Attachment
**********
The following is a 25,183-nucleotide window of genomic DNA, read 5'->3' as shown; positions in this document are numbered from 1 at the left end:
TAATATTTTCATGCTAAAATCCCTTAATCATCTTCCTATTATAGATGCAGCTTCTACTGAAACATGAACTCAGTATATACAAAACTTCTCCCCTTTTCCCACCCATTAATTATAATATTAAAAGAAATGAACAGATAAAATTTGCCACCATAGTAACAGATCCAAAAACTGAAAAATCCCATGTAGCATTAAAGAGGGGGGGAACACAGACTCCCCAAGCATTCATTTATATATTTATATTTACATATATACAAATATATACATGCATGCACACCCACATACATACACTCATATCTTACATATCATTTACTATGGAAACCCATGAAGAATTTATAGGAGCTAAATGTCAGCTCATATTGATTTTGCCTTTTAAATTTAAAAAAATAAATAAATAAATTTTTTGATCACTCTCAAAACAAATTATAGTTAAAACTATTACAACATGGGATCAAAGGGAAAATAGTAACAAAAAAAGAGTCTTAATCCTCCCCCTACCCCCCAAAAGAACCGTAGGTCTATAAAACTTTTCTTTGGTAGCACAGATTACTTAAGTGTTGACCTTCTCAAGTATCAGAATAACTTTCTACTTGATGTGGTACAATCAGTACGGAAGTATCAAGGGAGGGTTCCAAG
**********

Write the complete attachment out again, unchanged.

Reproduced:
The following is a 25,183-nucleotide window of genomic DNA, read 5'->3' as shown; positions in this document are numbered from 1 at the left end:
TAATATTTTCATGCTAAAATCCCTTAATCATCTTCCTATTATAGATGCAGCTTCTACTGAAACATGAACTCAGTATATACAAAACTTCTCCCCTTTTCCCACCCATTAATTATAATATTAAAAGAAATGAACAGATAAAATTTGCCACCATAGTAACAGATCCAAAAACTGAAAAATCCCATGTAGCATTAAAGAGGGGGGGAACACAGACTCCCCAAGCATTCATTTATATATTTATATTTACATATATACAAATATATACATGCATGCACACCCACATACATACACTCATATCTTACATATCATTTACTATGGAAACCCATGAAGAATTTATAGGAGCTAAATGTCAGCTCATATTGATTTTGCCTTTTAAATTTAAAAAAATAAATAAATAAATTTTTTGATCACTCTCAAAACAAATTATAGTTAAAACTATTACAACATGGGATCAAAGGGAAAATAGTAACAAAAAAAGAGTCTTAATCCTCCCCCTACCCCCCAAAAGAACCGTAGGTCTATAAAACTTTTCTTTGGTAGCACAGATTACTTAAGTGTTGACCTTCTCAAGTATCAGAATAACTTTCTACTTGATGTGGTACAATCAGTACGGAAGTATCAAGGGAGGGTTCCAAG